- Separation of costs: what you pay for in infrastructure costs related to various projects. Separate accounts are the way to do that because not all AWS services are separate. AWS is making leaps and bounds of progress to generate billing accounts but not all services are separable. If you want a P&L item, simply put in separate accounts. Want to know R&D costs vs operations? Make separate accounts. If you have ten different apps, and one of them becomes a huge hit that you want to sell, then having it in its own isolated AWS account will make your life much easier. Consolidated Billing will simplify paying for everything. You can just have lots of AWS accounts to isolate billing to individual projects, and then link these to one parent account with AWS consolidated billing.
- Separation of responsibilities: Unlike permissions for a parent or single accounts, you cannot specify granular permissions for specific instances within sub-accounts. You can only set permissions to an entire account. That means if you have permissions to delete servers, you could delete any server, not just the ones you are managing. For example, if you only work on app A, you could delete the server for app B. Maybe you don’t want that, you want to separate development and production boundaries. Or by app duties.
- Developer freedom: developers desire the agility to create/ delete servers, but IT understandably doesn’t want development to delete production servers. With AWS sub-accounts, you can give developers their own account and if something goes wrong it will not affect operations. Multiple AWS accounts help keep a clear separation between development and production resources. Having multiple accounts helps ensure production applications are stable, secure, and there is less chance that a new developer accidentally clicks the wrong button and brings down the application.
- Simple Email Server (SES): Sub-accounts are especially useful if you are using AWS SES. They can keep your spam/bounce rate low if you are sending a lot of emails (say, in the millions). Indeed, it is one of the best practices mentioned in AWS SES documentation. For example, you might send marketing emails from one account and transactional emails from another account, or you might use separate accounts to send an email on behalf of different clients.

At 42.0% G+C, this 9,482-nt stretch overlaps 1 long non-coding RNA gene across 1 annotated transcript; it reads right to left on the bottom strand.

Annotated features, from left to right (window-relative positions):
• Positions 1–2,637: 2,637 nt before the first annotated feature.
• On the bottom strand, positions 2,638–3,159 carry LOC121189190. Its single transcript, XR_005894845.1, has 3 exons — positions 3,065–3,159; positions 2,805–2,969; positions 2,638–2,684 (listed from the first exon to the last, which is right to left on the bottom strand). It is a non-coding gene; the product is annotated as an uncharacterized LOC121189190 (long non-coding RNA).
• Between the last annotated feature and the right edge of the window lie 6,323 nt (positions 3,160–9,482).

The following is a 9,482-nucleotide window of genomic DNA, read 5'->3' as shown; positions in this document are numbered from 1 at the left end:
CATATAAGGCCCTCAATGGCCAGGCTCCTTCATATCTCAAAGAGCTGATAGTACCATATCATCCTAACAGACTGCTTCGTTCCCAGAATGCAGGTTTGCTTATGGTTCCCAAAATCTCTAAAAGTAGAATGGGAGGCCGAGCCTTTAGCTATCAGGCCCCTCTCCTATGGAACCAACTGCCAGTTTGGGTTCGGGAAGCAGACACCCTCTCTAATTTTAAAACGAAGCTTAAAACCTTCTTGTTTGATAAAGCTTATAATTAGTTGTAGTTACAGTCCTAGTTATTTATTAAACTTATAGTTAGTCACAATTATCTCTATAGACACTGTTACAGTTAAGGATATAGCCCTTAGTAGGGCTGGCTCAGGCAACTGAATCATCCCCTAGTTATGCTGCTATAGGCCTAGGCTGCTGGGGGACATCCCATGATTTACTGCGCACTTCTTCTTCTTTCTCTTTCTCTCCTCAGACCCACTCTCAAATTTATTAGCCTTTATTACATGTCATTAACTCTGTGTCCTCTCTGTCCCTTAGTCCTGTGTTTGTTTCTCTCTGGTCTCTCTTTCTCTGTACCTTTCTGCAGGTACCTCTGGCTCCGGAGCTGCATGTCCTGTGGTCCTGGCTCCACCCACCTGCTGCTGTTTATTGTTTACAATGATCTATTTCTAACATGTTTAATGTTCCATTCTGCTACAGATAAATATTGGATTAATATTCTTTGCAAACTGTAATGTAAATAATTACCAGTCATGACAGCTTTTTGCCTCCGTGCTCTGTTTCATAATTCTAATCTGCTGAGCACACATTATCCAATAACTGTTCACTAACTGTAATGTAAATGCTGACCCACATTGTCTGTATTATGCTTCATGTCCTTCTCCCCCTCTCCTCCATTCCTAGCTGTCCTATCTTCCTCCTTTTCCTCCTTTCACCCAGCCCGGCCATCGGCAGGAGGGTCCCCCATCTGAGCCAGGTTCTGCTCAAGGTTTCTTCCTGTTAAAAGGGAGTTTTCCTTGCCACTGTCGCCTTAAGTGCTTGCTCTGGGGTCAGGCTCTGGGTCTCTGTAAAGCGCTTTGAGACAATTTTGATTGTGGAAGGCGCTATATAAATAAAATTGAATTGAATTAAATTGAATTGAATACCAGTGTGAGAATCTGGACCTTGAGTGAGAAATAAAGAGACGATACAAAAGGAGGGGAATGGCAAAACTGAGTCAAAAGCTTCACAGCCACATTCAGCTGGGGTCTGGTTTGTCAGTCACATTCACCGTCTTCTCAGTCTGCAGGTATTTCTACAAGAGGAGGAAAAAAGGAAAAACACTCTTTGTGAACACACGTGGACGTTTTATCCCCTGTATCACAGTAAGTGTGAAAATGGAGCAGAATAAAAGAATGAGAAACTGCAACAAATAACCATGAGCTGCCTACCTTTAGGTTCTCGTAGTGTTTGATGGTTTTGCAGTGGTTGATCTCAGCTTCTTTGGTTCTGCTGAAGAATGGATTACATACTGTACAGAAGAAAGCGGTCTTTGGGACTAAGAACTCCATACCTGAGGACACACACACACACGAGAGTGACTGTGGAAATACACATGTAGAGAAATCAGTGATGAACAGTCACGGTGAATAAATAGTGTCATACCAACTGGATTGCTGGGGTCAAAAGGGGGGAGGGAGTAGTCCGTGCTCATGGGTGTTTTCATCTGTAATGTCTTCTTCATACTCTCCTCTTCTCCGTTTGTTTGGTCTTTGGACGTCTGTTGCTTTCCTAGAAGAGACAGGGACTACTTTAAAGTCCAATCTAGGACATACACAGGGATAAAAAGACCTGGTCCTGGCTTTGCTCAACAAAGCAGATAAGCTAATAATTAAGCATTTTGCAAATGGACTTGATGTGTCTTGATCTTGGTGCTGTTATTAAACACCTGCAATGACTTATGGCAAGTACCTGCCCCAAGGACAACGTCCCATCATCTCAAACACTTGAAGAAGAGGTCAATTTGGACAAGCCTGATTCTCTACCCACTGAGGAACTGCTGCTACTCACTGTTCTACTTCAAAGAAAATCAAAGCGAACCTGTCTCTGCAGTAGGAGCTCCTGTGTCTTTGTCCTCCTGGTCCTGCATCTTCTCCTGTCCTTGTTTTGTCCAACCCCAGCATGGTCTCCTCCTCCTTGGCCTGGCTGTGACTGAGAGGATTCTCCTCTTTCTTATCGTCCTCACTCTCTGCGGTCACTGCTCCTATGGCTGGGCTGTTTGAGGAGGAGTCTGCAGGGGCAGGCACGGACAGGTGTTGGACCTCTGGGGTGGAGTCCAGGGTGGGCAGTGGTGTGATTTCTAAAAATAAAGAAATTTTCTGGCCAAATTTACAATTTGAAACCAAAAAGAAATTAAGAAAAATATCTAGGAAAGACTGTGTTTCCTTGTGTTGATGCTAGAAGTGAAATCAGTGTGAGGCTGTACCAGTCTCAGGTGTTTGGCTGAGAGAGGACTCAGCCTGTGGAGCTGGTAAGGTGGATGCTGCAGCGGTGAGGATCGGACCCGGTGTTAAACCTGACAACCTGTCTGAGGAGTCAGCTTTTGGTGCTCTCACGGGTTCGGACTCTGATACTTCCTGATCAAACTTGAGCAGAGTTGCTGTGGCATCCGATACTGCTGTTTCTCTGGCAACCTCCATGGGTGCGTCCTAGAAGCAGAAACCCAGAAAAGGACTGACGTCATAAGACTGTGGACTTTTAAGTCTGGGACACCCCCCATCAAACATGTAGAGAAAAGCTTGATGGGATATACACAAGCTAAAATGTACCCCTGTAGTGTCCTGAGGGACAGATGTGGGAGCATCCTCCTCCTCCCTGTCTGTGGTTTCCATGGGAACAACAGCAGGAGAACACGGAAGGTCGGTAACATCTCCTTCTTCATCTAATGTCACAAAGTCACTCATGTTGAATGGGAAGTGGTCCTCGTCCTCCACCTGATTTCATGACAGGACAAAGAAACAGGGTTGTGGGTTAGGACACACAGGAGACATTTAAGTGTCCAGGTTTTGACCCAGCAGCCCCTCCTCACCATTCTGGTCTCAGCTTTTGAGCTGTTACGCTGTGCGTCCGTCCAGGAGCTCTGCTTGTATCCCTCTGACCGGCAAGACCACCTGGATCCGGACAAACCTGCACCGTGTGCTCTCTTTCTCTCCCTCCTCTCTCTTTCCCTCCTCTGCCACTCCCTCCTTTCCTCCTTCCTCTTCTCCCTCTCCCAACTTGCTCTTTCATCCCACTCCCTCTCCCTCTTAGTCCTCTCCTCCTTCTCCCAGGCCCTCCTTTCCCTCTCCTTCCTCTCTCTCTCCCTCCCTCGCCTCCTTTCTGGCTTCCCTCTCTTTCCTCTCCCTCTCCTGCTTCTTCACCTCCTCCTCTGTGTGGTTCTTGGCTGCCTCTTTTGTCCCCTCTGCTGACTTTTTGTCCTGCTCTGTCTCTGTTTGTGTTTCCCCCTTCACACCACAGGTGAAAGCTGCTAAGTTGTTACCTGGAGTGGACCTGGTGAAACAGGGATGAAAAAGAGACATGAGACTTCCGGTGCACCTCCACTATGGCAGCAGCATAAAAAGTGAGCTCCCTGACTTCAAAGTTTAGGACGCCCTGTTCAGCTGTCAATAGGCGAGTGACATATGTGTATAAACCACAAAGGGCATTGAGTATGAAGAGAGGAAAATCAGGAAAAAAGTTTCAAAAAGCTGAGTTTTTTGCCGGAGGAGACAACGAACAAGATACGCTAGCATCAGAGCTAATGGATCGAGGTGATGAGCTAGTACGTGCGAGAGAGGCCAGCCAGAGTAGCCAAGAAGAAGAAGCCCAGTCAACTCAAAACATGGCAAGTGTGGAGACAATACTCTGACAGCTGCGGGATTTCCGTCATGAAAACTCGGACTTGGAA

However, this multiple accounts approach can create operational challenges.
- Extra overhead: For example, if you have separate AWS accounts (development, test, and production), you will need to re-create IAM users, groups, and policies under each account in order to manage user permissions. As you create additional applications, the number of accounts, IAM users and credentials can be difficult to manage.
- Extra user management: Just as there is additional overhead to manage the accounts, users experience extra overhead, too. Multiple sub-accounts can be inconvenient for employees who need to work in all three environments and then have to sign in to each account separately.
- Logistical: Additionally, if you are working in one account, and want to go to another, you must log out. If you need to compare, this can be hard, since you can’t put side by side and view.
- Billing: Using multiple accounts might also mean that you need to consolidate billing across your accounts to aggregate costs for the entire application. In this example, we’d need to consolidate billing for our three accounts, development, test and production.
- Configuration (mis) management: Spreading your apps across multiple accounts adds an extra dimension of configuration overhead. There will be two sets of AWS keys you need to maintain, and ensure that each app consumes the right one. You will have to configure twice as many VPCs, etc. and then maintain them. One of the biggest sources for bugs in production in the cloud is configuration mismanagement.
While there are pros and cons to both single and multi-account approaches, we most often recommend a hybrid, multiple account strategy that maintains as many of the benefits from both scenarios. And, indeed, this has been achieved with a new feature introduced by AWS called Cross-Account Access.
In our next installment, we’ll discuss this new feature in-depth and explore what a multi-account approach could look like.
Post Date: 05/08/2016